Have you ever wondered if other women's experiences during childbirth and the postpartum period were similar to yours? Most likely you have, because the majority of women are fascinated by birth stories, including their own. If things about your birth experience upset or surprised you, if they were different from what you were led to believe might happen during labor and delivery, you've probably wondered why they occurred and what, if anything, could have been done to prevent it.
The national Maternity Center Association recently issued the first comprehensive survey of American women's childbearing experiences, gathering data that had never been collected before at the national level. Called "Listening to Mothers," the landmark survey provides healthcare providers, pregnant and parenting women, and the general public with a more complete understanding of the childbearing experience as it is experienced in America today.
For the study, which was conducted by Harris Interactive and the Maternity Center Association, a national not-for-profit health organization dedicated to the needs and interests of childbearing women and their families, nearly 1,600 women, who had given birth within the previous 24 months, were surveyed. The survey, which is one component of MCA's Maternity Wise program to promote evidence-based maternity care, was the first national tally of women's pregnancy, labor, and postpartum experiences, and, as such, has far-reaching implications. "Although more than four million women give birth in the United States every year, this is the first time that women from across the country have systematically described their childbearing experiences," explains Maureen Corry, MCA executive director.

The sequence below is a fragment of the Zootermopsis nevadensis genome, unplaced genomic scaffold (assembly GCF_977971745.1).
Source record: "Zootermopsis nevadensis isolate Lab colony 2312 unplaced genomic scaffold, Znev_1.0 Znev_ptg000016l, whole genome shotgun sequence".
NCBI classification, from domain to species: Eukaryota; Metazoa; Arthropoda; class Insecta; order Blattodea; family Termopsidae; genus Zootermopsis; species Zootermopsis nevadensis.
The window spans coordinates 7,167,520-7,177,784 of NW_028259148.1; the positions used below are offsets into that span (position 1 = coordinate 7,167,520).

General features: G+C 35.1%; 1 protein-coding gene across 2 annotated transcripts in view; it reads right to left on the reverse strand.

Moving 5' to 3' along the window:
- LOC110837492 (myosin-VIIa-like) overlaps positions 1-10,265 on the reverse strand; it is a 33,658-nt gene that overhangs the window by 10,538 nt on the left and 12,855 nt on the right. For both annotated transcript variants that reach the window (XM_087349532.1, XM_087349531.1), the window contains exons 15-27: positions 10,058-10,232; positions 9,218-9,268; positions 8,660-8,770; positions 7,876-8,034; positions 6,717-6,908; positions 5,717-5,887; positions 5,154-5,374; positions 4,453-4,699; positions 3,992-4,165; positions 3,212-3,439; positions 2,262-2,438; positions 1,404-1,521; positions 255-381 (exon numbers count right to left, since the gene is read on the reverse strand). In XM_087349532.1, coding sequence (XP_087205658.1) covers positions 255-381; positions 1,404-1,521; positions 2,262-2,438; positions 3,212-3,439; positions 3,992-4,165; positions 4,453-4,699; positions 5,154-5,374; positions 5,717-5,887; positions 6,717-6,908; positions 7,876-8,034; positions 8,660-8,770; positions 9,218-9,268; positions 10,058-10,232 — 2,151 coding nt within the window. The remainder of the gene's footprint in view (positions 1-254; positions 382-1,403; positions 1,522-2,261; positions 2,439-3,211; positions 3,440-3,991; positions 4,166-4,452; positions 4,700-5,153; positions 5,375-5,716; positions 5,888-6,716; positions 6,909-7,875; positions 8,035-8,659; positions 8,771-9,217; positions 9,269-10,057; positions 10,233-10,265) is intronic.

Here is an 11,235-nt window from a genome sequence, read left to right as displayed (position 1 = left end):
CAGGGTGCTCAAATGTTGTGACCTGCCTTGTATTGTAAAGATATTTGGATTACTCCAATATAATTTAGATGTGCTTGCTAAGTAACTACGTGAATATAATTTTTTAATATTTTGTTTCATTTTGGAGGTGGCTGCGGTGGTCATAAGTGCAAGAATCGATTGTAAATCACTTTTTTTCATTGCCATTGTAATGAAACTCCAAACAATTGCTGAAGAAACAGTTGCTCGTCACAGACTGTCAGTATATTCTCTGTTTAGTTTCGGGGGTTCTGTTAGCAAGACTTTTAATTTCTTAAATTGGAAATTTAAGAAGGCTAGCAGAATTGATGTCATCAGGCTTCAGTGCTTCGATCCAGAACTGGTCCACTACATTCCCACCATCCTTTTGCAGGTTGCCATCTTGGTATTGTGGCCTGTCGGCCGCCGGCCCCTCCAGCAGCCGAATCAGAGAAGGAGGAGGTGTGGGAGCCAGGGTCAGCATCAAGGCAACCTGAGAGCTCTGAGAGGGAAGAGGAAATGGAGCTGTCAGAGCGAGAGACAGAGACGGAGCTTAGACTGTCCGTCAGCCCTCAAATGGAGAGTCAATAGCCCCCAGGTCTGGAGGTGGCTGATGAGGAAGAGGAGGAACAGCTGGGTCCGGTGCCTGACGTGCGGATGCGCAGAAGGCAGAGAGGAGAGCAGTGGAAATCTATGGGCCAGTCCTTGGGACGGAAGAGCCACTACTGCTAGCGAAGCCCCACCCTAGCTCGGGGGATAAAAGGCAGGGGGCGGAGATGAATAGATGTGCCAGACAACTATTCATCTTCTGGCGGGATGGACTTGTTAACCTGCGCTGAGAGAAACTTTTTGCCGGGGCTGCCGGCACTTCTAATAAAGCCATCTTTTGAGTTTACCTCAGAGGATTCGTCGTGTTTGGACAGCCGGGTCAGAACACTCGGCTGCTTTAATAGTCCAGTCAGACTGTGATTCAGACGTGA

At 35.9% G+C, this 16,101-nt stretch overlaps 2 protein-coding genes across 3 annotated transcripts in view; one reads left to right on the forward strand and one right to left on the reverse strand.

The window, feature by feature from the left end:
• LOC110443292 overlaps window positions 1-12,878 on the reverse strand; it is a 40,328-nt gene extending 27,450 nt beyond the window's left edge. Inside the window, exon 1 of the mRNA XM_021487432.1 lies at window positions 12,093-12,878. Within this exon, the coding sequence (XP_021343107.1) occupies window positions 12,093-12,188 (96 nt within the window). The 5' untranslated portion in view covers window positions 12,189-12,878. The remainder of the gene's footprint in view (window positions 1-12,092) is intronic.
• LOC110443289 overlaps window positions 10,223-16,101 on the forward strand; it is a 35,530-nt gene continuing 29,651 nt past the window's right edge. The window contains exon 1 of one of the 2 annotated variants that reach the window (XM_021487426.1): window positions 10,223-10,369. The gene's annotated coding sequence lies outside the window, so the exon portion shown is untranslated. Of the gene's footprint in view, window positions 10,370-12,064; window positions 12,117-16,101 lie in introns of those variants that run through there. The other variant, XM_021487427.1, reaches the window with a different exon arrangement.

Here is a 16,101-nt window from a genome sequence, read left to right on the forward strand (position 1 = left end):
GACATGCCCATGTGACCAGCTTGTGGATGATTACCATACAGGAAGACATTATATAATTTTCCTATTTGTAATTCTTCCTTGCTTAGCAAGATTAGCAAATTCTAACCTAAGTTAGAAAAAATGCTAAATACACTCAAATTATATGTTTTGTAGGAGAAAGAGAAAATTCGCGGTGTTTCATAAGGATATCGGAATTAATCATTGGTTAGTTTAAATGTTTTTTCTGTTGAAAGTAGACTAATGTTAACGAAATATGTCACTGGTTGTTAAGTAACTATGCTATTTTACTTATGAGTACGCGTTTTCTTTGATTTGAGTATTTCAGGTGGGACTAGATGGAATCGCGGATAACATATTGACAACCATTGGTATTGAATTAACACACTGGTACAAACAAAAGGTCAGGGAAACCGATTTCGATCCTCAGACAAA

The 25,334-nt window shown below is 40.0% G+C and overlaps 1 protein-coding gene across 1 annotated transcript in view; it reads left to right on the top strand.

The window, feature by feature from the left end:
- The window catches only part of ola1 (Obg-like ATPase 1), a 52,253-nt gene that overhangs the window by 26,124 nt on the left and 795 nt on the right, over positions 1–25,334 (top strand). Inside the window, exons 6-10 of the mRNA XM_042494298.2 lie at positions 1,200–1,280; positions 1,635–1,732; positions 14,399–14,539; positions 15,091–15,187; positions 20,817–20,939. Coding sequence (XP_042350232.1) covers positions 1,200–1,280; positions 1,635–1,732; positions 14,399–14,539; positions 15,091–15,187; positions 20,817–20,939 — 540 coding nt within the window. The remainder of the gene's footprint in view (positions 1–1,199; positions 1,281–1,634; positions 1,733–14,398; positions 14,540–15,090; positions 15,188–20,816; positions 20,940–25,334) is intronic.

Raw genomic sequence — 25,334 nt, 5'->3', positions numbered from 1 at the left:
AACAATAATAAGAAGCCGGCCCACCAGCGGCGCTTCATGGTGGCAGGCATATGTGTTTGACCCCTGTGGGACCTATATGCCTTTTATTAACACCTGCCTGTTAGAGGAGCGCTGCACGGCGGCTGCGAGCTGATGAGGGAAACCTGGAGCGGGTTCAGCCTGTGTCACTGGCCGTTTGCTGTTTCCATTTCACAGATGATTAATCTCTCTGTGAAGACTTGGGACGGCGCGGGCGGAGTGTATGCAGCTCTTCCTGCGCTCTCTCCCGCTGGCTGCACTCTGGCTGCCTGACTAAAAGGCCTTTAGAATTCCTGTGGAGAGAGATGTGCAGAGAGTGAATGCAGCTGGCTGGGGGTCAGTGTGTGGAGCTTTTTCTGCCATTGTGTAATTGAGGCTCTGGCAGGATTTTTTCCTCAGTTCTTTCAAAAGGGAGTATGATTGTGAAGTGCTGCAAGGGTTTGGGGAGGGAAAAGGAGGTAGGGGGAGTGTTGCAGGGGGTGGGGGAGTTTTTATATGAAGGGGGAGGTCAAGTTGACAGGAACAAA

High Labor Intervention Rates
The survey found that technology-intensive labor was the norm, with a majority of women reporting having had the following interventions while giving birth: electronic fetal monitoring (93 percent), intravenous drip (86 percent), epidural analgesia (63 percent), artificial rupture of membranes surrounding the baby (55 percent), bladder catheter for drainage of urine (52 percent), and stitching to repair an episiotomy or tear (52 percent). Almost half of the women reported that their caregiver had tried to induce labor, most commonly through the use of oxytocin. Dr. Eugene Declercq, chair of the National Advisory Council, lead author of the report, and professor of maternal and child health at the Boston University School of Public Health, says: "Given that childbearing women are, for the most part, a well and healthy population, these high rates of intervention are of great concern. Mothers and others responsible for the health and well-being of mothers and babies need to repeatedly ask: 'Is a decision to use a specific intervention supported by the best evidence?'"
The survey did find high levels of satisfaction with care during the labor and birth process, however. Ninety-four percent of the mothers surveyed felt that they understood what was happening, 93 percent felt comfortable asking questions, and 89 percent felt they had an active voice in decision-making.
Almost two-thirds of the women used epidural analgesia, including 59 percent who had a vaginal birth, and the majority rated it as "very effective" in relieving pain. Drug-free methods rated either "very" or "somewhat" helpful included: application of ice or heat (82 percent), hands-on techniques (81 percent), position changes (79 percent), and environmental changes (76 percent). The use of breathing techniques was used by 61 percent of women—with 70 percent finding them somewhat helpful, and the remainder finding them of little or no help. Immersion in a tub was rated "very helpful" by almost half of the women who used it; but both immersion and showering, which was also found helpful, were used by only 8 percent of the women surveyed. Once contractions were well established, 71 percent of women were not permitted to walk around.